The Court of Claims hears certain claims brought against the State. In 2013, the Michigan Legislature transferred the jurisdiction of that Court from the Ingham County Circuit Court to the Court of Appeals. In Okrie v State of Michigan, No. 913550
, the Court of Appeals considered the original action petition challenging the constitutionality of that statute. Although the Court of Appeals raised questions about the wisdom of this transfer of jurisdiction, it ultimately concluded that this facial challenge to the statute must fail because the Court of Claims is a legislatively created court, and assigning the Court of Claims cases to Court of Appeals judges does not require those judges to hold incompatible offices, and such judges are capable of being impartial decision makers even though other judges from the Court of Appeals would conduct the direct appellate review of Court of Claims decisions.
To begin with, the petitioner argued that the statute violated the separation of powers doctrine by interfering with the jurisdiction of the Court of Claims and the Court of Appeals. The Court rejected this argument finding that the Court of Claims was not a constitutionally created court but was, instead, a creation of legislation and thus changes to that legislation do no violate separation of powers. Additionally, the Court concluded that the legislation did not improperly interfere with the constitutional jurisdiction of the Court of Appeals as the Michigan Constitution states that the Court's jurisdiction shall be "provided by law." Const. 1963, art. 6, § 10. Here, the Court of Appeals jurisdiction over the Court of Claims matters has been provided by the 2013 legislation.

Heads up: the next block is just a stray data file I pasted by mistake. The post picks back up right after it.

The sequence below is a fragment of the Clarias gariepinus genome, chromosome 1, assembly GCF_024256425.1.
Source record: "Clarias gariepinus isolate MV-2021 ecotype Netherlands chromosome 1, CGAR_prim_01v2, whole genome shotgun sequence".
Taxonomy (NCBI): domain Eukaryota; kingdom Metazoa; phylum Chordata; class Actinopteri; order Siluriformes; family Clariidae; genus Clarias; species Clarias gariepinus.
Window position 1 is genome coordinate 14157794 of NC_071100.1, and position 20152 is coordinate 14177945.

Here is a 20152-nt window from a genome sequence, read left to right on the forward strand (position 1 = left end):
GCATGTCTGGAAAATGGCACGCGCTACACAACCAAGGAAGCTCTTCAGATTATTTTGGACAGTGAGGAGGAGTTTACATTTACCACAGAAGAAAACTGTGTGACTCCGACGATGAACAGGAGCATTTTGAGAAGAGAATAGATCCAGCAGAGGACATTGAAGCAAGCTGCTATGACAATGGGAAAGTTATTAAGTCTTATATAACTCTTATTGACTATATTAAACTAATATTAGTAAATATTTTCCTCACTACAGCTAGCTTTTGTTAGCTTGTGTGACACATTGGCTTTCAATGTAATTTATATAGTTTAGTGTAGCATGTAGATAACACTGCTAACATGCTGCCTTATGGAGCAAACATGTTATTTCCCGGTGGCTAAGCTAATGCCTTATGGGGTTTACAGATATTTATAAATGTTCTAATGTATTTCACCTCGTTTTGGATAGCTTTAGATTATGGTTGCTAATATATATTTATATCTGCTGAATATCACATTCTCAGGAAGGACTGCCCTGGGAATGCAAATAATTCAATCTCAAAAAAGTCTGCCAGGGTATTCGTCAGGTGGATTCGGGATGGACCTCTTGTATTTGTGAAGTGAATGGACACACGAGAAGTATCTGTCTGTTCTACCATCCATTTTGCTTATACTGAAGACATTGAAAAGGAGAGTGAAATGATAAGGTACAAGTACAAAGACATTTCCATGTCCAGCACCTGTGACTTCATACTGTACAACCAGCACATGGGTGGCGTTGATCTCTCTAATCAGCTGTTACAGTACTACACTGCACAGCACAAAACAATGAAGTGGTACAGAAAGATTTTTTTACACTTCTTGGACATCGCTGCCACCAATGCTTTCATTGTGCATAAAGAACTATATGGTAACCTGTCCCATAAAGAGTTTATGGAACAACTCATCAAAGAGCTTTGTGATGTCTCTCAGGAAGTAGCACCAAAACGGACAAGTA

Next, the petitioner asserted that a judge's role as both a Court of Appeals judge and a Court of Claims judge were constitutionally incompatible. The Court disagreed noting that there was no explicit prohibition of a Court of Appeals judge also serving as a judge in the Court of Claims. The Court stated that the two judicial offices might be incompatible if the same judges would sit in direct appellate review of their own Court of Claims decisions, but that would not happen in this system.
The petitioner also contended that the statute unconstitutionally deprived him of his due process right to an impartial decision maker, given the conflict of having the same Court both hear a case at the trial court level, and hear the direct appeal from that trial court. Although the Court noted that this situation could lead to criticism, because of the screening procedures in place to prevent conflicts, it was not so extreme as to constitute a due process violation.
Finally, the Court upheld the immediate effect of the operative statute, finding the evidentiary of the votes for immediate effect published in the legislative journal was sufficient to establish the necessary two-thirds majority required for immediate effect.